New Online RN to BSN Program in the Region

With a rising emphasis on continued education in the nursing field, many registered nurses (RNs) are returning to school to earn their Bachelor of Science in Nursing (BSN) degree. However, returning to school isn’t always a simple decision, especially if you already work full time as a nurse in a setting you enjoy.

It becomes even more complex if you live in a geographic area that doesn’t offer a BSN program. An added concern is cost, which prohibits some individuals from furthering their education. Many RN to BSN bridge programs are quite expensive, charging upward of $500 per credit hour, on top of increased tuition for out-of-state students as well as other miscellaneous fees.

However, the benefits of earning your BSN are plenty. If you are considering cost, commute and convenience, an online program may be the ideal solution. And now, RNs in over 30 U.S. states can enroll in the online RN to BSN program at Southern Utah University (SUU) with no out-of-state penalties. Check SUU’s Program Map to find out about eligibility in your state.

Benefits of the SUU Online Program

The RN to BSN program at SUU provides the flexibility that working RNs can appreciate and the option for an accelerated pace. Nurses with solid time management skills who want to earn their degree relatively quickly can complete the required 30 credit hours in as few as 10 months. SUU’s RN to BSN is also an affordable program, with a set per-credit-hour rate that includes all tuition and fees. Tuition can be paid by the course as you go, making it easier to accommodate changes to your life, family, work and financial situations.

Plus, being able to continue working while you earn your RN to BSN online can equate to substantial opportunity cost savings versus attending a traditional campus-based program, meaning you don’t have to quit your job, reduce your hours, lose income or miss out on career advancement opportunities. Additional benefits include access to the nursing librarian, online tutoring and the writing center. Online learning also offers the opportunity to optimize your learning experience in how, when and where you learn best.

Why Is a BSN so Important?

An increasing number of organizations support the BSN as the minimum level of preparation for nurses who wish to advance in the field. As the American Association of Colleges of Nursing (AACN) explains, “Nurse executives, federal agencies, the military, leading nursing organizations, healthcare foundations, Magnet hospitals, and minority nurse advocacy groups all recognize the unique value that baccalaureate-prepared nurses bring to health care.”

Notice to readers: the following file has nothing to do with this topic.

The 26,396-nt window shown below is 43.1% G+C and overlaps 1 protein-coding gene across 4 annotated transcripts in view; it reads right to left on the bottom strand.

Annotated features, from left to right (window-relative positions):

AACN highlights various nursing positions that require a BSN. Examples include nurse manager and nurse leader positions at Magnet hospitals, active-duty RN roles in several branches of the U.S. military and commissioned officers in the U.S. Public Health Service. In fact, the Veterans Administration (VA), the largest employer of nurses in the United States, now requires a baccalaureate degree for RNs to be promoted from entry-level positions.

A BSN is also becoming a basic qualification for nurses who hope to move into leadership, administrative and instructional roles, whether directly or by preparing nurses for graduate school.

Additional positions for RNs who complete the RN to BSN program at SUU include:

  • Travel nurse
  • Flight nurse
  • Correctional nurse
  • Public health nurse
  • Quality improvement coordinator
  • Nursing research assistant

Preparing for Future Challenges in Healthcare

The push for increasing the number of RNs with their BSN began decades ago, supported by numerous organizations and even legislative bodies. While the growth of the BSN-prepared nurse population slowed somewhat in recent years — in part due to overwhelming shortages of all nurses during the COVID-19 pandemic — more than 70% of RNs now have at least a BSN, according to the 2022 National Nursing Workforce Study. Given this, nurses pursuing sought-after nursing roles will need a BSN to compete in the increasingly educated job market.

Further, the U.S. population is aging quickly, meaning more patients with more complex healthcare needs and more demand for nurses who can meet those complex needs. RNs who embrace these challenges by earning their BSN may be better poised to fill lucrative positions now and well into the future.

Learn more about Southern Utah University’s online RN to BSN program.

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